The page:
Like many people, I am ready to stop letting the pandemic control my life. The virus is still here, it always will be, and everyone (including you and me) will catch it eventually. But viewing air as a lethal threat was starting to take its toll on my sanity. So after my fourth vaccine dose this spring, I made the uneasy but informed decision to stop wearing a mask.
But the detente I have reached with the coronavirus disease (COVID-19) is about to be upended. You see, I teach here at Rutgers, and in Fall 2022, we are starting yet another semester in which our faces are treated as pollutants. Maybe a faceless sea of humanity has started to look normal to you, and for a time it was. But it is not normal anymore. Only Rutgers does not seem to know that.
Mask mandates have been steadily disappearing since last spring, and nearly no universities require masks anymore.
To understand how peculiar Rutgers’ mandate is, you only need to make a list of universities in our region that don’t require masks. That list includes Penn State, Temple, Stony Brook, Binghamton, Albany and Buffalo and the universities of Maryland, Virginia, Massachusetts, Connecticut, Vermont, New Hampshire and Delaware. In New Jersey, all two-year county colleges and nearly all four-year colleges are mask-optional.
You can read online a more extensive list of different types of mask policies and which universities have them. But here is the short version: A tiny handful of universities still require masks, but the overwhelming majority do not.
Rutgers, of course, does not have to follow the crowd. But since it is imposing a controversial (and increasingly unusual) requirement on 69,000 students and 8,000 faculty members, I hoped an institution committed to robust discourse would feel some moral imperative to explain its reasons.
Apparently not. Rutgers’ official announcement of its fall 2022 COVID-19 protocols offers no explanation for continuing the mandate. I asked the University why Rutgers was keeping a mandate that nearly every other school had dropped, and I was basically told that Rutgers is very large and masks reduce viral transmission.
Of course, masks reduce viral transmission, but that is not the point. Masks would also reduce transmission at all the large schools mentioned above. Are those schools being reckless with their students’ and faculty’s health?
No. They simply recognize that it is not 2020 anymore and that mask mandates are no longer necessary because people have the tools to protect themselves if they want to. In 2020, there was no treatment or vaccine for COVID-19. N95 masks were reserved for health care workers, and the surgical and cloth masks that were available to the public were more effective at blocking exhaled virus particles than inhaled ones. Therefore, the only way to keep us safe was for everyone to wear a mask.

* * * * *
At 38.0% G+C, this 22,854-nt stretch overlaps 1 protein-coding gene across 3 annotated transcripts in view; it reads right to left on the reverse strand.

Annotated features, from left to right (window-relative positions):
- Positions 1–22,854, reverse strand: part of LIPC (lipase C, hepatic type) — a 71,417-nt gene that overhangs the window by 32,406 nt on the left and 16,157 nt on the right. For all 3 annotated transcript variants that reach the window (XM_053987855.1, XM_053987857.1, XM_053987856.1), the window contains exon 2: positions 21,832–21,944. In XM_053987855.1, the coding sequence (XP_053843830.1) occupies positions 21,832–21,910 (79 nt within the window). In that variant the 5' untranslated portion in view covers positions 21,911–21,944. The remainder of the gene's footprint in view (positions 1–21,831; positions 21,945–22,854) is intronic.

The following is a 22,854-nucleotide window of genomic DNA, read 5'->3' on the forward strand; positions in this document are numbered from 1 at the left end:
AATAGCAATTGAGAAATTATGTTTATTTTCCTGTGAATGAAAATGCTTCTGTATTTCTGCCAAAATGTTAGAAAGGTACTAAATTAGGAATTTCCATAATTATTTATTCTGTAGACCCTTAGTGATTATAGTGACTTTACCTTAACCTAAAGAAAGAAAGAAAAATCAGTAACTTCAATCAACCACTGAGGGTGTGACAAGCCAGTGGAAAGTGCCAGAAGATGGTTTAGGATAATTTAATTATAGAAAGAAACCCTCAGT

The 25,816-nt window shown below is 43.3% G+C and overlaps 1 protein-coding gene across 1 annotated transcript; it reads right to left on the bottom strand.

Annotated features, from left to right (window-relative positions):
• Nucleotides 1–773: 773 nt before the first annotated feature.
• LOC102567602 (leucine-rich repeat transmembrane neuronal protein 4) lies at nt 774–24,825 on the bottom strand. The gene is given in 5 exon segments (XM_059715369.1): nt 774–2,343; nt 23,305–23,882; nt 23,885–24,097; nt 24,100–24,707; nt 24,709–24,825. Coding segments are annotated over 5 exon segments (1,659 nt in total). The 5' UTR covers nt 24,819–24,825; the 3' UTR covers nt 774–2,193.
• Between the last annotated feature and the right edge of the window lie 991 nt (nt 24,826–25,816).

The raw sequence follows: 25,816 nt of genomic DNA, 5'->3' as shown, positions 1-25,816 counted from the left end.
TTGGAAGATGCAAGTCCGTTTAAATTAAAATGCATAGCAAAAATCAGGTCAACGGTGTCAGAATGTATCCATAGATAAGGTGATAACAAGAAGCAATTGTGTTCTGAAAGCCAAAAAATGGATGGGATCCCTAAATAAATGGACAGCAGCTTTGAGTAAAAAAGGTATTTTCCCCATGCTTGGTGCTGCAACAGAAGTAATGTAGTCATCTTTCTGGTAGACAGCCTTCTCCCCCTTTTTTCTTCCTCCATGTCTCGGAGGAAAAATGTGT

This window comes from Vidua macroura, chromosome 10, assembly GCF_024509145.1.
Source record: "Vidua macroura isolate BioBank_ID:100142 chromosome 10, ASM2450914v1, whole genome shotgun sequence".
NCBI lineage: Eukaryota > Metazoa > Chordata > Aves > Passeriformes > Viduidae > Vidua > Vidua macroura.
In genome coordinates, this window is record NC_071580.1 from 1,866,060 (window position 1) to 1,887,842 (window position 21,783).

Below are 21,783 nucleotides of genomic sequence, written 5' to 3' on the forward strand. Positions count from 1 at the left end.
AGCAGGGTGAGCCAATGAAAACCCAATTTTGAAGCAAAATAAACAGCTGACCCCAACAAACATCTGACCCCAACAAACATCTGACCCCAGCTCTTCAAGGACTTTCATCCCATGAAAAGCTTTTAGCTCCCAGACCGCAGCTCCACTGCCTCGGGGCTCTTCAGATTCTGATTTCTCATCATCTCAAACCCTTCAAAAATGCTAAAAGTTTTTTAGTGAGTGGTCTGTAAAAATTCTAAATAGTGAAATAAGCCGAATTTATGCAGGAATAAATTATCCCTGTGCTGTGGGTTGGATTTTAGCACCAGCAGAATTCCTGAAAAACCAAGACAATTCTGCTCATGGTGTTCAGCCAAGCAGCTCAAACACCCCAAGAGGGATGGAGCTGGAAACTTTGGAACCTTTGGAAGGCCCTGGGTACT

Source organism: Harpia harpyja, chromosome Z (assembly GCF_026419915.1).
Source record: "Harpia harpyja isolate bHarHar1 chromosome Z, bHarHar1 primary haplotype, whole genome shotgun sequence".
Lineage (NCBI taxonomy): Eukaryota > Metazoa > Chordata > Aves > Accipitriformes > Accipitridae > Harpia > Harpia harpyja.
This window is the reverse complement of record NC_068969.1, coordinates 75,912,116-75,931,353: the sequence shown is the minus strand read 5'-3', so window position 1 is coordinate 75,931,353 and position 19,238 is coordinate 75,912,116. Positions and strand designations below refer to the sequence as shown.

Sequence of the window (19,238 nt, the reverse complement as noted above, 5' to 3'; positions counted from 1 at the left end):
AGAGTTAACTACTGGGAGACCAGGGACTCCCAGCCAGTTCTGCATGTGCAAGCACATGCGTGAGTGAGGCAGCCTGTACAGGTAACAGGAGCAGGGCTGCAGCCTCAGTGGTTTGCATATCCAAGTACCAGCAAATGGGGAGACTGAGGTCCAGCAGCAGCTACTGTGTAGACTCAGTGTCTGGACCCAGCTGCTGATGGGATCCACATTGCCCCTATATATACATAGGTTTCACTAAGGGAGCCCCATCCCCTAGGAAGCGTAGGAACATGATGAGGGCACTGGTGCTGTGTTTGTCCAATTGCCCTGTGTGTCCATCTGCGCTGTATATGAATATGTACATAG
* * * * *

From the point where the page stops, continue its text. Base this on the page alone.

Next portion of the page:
None of those conditions exists anymore. Nearly everyone at Rutgers is required to be vaccinated and boosted, which significantly reduces one’s risk of severe outcomes from COVID-19. Anyone who wants more protection can now buy and wear an N95 mask. Those at risk for severe disease are eligible for Paxlovid (a pill that treats COVID-19, available for free).
The world still is not 100 percent safe from COVID-19, but when was the world ever completely safe? Technology has made us safe enough that my choice not to wear a mask just does not affect your safety very much anymore.
This technological progress has allowed nearly every school to drop the mask mandate. But Rutgers seems impervious to progress. Last spring, Rutgers kept its mandate while many universities were dropping theirs. And since that time, mask mandates have vanished nearly everywhere: K-12 schools, airlines, Broadway theaters, state offices, Ubers, New York City subways. Very few places, other than doctors’ offices and Rutgers classrooms, still require masks.
Most entering first-year Rutgers students just graduated from high schools that won their freedom from masks last spring, only to be strapped back into their masks as college students. We are now in a bizarre situation where kindergarteners can decide whether to wear masks, but adults who teach and attend college cannot.
Last spring, airlines and K-12 schools pushed to end the mask mandate because airline passengers were getting unruly and parents were disrupting school board meetings. I hope Rutgers does not see the same sort of friction, but the experience from last spring shows the unwisdom of the University’s continuing to smother people’s choices on a complicated and divisive issue.
After one week of school, we are already seeing widespread noncompliance. The University would be wise to deescalate the issue by dropping the mandate like most schools have, rather than sanctimoniously doubling down on enforcement.
It is time for Rutgers to join nearly every school, workplace and public space in the post-crisis reality where masking is a choice. Otherwise, Rutgers’ classrooms will be nothing more than living relics of an emergency health measure whose time has come and gone.
Peter Ullman is an assistant teaching professor in the Department of Mathematics. The views expressed are his own and do not represent the official views of Rutgers.
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